Your Past is Never the Reason

I’m a huge fan of the Internal Family Systems therapy method. This method involves (among other things) digging into your past to find emotions you never finished processing and sorting them out. I’ve seen this method work very well to shift repetitive thoughts and behaviors relatively effortlessly. Doing the work is often fun and rewarding. While fake memories can come into play (it’s happened to me), my experience tells me that most of the memories people access when doing IFS relate to actual incidents.

Once those incidents are revisited and consciously processed, it’s easy to change the related story and then your behavior. [Read more…]

If You Have A Strong Feeling, It’s Yours

I’ve had a plan to blog about something related to personal growth every Monday. I’ve managed this the last two weeks, and I’m doing it again today.

I read an IFS book about relationships a couple of years ago that had an articulate explanation of why strong feelings are always about us, never the other person. Will and I just hosted an NVC webinar, where we talked about the importance of taking responsibility for all of your feelings. The basic idea is that even though there are external triggers that prompt us to feel emotions at certain times, something always happens in our head between our sensory perception of what happened and our reaction to it.

And we have control over that something that happens. We can change our narrative, and therefore change our feelings about a situation.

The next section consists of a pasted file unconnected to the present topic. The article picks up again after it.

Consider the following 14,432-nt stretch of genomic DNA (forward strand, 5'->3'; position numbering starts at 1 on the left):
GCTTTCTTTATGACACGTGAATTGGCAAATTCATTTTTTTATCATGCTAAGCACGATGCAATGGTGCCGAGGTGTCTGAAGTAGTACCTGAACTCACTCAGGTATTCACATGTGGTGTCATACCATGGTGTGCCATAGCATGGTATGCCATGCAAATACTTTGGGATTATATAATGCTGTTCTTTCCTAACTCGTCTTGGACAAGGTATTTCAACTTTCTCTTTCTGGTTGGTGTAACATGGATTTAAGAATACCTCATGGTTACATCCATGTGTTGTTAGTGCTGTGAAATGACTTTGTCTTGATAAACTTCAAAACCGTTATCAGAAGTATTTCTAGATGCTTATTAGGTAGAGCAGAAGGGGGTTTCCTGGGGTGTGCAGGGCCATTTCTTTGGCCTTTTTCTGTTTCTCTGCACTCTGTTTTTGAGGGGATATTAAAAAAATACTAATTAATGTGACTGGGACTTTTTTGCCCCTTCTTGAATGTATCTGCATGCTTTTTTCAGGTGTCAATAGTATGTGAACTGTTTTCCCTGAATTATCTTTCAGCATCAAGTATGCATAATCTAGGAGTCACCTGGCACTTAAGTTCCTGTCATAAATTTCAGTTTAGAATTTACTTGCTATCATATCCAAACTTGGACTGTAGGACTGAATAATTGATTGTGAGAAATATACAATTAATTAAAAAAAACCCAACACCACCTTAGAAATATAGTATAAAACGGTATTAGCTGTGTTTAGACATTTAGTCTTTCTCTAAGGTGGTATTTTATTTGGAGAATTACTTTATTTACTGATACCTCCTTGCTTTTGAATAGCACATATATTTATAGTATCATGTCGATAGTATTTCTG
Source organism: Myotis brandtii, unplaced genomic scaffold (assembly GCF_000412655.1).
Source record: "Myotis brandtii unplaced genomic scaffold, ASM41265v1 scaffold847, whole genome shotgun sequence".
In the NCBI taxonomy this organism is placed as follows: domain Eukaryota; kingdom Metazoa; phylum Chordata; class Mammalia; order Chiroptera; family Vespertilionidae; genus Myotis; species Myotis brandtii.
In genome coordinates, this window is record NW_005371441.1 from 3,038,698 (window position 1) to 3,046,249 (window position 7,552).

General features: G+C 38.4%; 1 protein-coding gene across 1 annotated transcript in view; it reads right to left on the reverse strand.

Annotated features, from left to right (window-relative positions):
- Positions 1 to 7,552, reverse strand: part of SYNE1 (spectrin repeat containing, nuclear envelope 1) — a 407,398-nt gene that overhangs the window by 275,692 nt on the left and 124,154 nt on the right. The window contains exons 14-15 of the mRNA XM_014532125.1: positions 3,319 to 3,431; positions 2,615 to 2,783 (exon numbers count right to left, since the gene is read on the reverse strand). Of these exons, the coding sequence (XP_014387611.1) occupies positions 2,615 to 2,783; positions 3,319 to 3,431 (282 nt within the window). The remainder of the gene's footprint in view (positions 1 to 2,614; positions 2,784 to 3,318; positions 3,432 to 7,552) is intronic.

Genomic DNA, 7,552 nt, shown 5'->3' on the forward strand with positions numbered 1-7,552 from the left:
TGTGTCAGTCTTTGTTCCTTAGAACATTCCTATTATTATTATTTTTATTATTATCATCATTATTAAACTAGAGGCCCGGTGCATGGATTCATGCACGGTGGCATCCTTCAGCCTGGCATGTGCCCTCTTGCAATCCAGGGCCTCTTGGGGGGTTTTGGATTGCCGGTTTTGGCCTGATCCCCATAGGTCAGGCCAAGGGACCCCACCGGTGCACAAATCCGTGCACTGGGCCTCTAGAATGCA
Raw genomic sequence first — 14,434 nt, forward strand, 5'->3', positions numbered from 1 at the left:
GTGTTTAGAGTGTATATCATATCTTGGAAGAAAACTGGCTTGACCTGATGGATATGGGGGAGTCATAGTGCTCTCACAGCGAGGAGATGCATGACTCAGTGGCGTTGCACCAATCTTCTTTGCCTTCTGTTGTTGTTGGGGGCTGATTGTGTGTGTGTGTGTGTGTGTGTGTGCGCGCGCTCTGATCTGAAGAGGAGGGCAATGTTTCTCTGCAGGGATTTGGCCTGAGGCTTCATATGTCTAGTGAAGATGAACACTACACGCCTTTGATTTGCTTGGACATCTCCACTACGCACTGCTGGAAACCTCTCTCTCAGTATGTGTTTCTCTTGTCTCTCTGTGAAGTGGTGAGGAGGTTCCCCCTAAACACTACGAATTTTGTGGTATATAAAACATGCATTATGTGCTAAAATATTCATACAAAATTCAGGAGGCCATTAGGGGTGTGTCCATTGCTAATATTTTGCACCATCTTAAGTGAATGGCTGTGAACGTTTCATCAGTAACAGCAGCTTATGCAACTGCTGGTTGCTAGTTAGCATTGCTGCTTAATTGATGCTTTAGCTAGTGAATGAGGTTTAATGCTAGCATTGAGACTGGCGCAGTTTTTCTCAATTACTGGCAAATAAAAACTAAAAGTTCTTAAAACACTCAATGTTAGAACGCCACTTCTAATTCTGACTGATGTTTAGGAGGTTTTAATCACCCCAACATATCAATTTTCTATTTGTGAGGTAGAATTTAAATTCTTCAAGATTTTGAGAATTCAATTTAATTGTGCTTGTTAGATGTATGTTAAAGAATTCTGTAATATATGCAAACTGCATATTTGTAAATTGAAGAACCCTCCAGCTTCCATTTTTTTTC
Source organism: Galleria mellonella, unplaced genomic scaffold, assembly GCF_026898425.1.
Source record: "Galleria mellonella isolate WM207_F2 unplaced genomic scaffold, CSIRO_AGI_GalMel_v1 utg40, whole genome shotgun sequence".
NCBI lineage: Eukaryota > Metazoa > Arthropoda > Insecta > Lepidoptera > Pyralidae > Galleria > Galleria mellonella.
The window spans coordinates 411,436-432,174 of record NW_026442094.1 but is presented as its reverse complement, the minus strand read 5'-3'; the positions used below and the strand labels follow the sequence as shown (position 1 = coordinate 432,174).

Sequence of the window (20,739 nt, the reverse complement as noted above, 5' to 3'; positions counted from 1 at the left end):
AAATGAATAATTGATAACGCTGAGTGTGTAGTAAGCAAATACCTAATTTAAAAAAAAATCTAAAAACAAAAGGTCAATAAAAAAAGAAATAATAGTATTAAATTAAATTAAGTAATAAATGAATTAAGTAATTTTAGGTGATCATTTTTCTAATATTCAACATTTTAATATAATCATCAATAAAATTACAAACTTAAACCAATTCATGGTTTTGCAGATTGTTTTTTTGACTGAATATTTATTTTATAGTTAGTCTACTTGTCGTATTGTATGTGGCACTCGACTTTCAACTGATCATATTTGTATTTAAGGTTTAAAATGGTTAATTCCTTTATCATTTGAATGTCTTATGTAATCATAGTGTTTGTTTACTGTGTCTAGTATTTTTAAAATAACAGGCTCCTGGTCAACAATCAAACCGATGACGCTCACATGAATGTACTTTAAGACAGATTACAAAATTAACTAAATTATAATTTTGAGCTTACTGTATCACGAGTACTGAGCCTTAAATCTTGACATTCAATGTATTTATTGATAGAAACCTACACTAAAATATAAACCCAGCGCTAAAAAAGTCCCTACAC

While this principle basically always holds true, today I’d like to focus on the specific case of really strong feelings. One heuristic I use is that if a reaction seems disproportionate, it’s because the person isn’t actually reacting to the situation at hand.

If I get a little annoyed at my roommate for eating my cheese, ask her not to do it again, and forget about the whole thing, I think it’s basically fair to say that I was annoyed about the cheese. If my roommate eats my cheese and I’m in tears (yes, I’ve done this…), there’s something else going on. I’m pattern matching my current circumstance to an unresolved incident, probably from my childhood.

If someone says or does something that makes me feel absolutely terrible, I always try to remember that whatever the trigger was can’t possibly be what I’m really upset about. It doesn’t make sense to say that I’m in a really bad mood “because my friend was late” or “because Will joked that ‘you only think of yourself’ when I didn’t unplug his power cord for him”.

It doesn’t make sense to frame it that way, because I’ll never actually be able to resolve my emotional state by focusing on the trigger. Setting up my life to avoid situations that pattern match to the past probably won’t work, and (in my opinion) would be counterproductive even if it did. Because the trigger brought my attention to some emotional pain that was already there.

My model of how this works is that actually feeling better means owning the feeling and opening up emotionally. In doing so, my mind will naturally go back to the original incident where I created a distorted narrative instead of processing the emotion. Once I can see the mental movements I’m going through, it’s not usually hard to change the pattern.

So, if you find yourself complaining, either to yourself or out loud, about how bad someone made you feel, or about how much someone is making your life difficult, try getting curious about what’s going on underneath the surface.

And if you can manage it, try feeling grateful to the other person for drawing your attention to something that already a problem.